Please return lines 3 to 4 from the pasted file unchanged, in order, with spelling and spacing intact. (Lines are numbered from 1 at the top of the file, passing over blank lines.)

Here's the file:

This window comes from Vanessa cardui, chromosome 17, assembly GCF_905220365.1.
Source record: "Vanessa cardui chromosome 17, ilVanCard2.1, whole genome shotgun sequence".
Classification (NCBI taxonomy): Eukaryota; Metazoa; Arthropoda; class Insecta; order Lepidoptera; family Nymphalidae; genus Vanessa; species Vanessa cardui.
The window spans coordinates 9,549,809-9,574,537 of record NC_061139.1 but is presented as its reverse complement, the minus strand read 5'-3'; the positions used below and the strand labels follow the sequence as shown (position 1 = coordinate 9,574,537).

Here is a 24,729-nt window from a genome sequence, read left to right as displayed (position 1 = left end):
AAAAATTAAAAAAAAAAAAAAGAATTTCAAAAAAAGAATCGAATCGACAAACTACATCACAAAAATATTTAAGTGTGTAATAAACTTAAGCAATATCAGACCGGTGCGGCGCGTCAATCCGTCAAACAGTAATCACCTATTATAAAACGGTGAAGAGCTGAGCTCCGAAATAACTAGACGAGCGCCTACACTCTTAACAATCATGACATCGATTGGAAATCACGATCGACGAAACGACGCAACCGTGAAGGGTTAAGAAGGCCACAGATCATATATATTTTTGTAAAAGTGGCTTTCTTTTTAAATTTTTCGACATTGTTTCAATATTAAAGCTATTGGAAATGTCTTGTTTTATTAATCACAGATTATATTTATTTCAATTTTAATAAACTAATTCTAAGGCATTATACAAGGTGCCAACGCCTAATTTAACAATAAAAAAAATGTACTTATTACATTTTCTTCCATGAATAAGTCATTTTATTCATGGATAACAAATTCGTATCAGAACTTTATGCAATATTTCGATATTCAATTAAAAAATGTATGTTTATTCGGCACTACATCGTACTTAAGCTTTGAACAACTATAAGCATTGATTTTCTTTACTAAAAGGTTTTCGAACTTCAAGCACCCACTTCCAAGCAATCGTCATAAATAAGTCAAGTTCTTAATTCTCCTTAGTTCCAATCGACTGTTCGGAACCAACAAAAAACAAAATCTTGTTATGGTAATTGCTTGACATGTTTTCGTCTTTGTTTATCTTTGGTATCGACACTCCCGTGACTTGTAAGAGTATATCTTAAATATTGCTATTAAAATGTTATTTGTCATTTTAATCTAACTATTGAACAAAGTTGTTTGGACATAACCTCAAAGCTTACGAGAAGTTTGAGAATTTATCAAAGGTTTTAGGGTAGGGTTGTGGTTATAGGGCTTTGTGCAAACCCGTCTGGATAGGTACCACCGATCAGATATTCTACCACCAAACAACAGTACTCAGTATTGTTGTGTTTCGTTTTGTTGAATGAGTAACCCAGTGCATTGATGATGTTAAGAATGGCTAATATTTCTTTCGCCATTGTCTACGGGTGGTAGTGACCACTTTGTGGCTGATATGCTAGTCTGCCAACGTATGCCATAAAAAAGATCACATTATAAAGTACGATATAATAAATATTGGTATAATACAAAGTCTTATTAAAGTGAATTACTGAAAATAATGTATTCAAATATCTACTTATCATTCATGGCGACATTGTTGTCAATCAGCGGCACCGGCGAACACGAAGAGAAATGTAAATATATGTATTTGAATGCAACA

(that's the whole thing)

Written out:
Classification (NCBI taxonomy): Eukaryota; Metazoa; Arthropoda; class Insecta; order Lepidoptera; family Nymphalidae; genus Vanessa; species Vanessa cardui.
The window spans coordinates 9,549,809-9,574,537 of record NC_061139.1 but is presented as its reverse complement, the minus strand read 5'-3'; the positions used below and the strand labels follow the sequence as shown (position 1 = coordinate 9,574,537).